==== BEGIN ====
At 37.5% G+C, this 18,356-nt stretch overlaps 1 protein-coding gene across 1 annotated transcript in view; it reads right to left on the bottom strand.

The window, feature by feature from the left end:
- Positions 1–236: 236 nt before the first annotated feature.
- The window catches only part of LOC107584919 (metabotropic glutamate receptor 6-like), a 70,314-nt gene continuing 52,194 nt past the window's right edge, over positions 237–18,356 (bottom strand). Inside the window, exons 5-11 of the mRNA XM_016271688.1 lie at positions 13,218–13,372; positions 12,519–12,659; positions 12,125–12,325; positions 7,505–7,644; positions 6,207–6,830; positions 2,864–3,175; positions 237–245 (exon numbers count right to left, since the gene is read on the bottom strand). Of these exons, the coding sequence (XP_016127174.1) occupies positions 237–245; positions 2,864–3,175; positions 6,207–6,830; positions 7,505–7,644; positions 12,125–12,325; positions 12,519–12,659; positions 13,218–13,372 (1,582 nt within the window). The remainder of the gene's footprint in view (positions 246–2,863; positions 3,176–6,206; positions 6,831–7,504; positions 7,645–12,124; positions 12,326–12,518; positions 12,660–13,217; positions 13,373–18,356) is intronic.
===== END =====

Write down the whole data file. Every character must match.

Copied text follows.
At 37.5% G+C, this 18,356-nt stretch overlaps 1 protein-coding gene across 1 annotated transcript in view; it reads right to left on the bottom strand.

The window, feature by feature from the left end:
- Positions 1–236: 236 nt before the first annotated feature.
- The window catches only part of LOC107584919 (metabotropic glutamate receptor 6-like), a 70,314-nt gene continuing 52,194 nt past the window's right edge, over positions 237–18,356 (bottom strand). Inside the window, exons 5-11 of the mRNA XM_016271688.1 lie at positions 13,218–13,372; positions 12,519–12,659; positions 12,125–12,325; positions 7,505–7,644; positions 6,207–6,830; positions 2,864–3,175; positions 237–245 (exon numbers count right to left, since the gene is read on the bottom strand). Of these exons, the coding sequence (XP_016127174.1) occupies positions 237–245; positions 2,864–3,175; positions 6,207–6,830; positions 7,505–7,644; positions 12,125–12,325; positions 12,519–12,659; positions 13,218–13,372 (1,582 nt within the window). The remainder of the gene's footprint in view (positions 246–2,863; positions 3,176–6,206; positions 6,831–7,504; positions 7,645–12,124; positions 12,326–12,518; positions 12,660–13,217; positions 13,373–18,356) is intronic.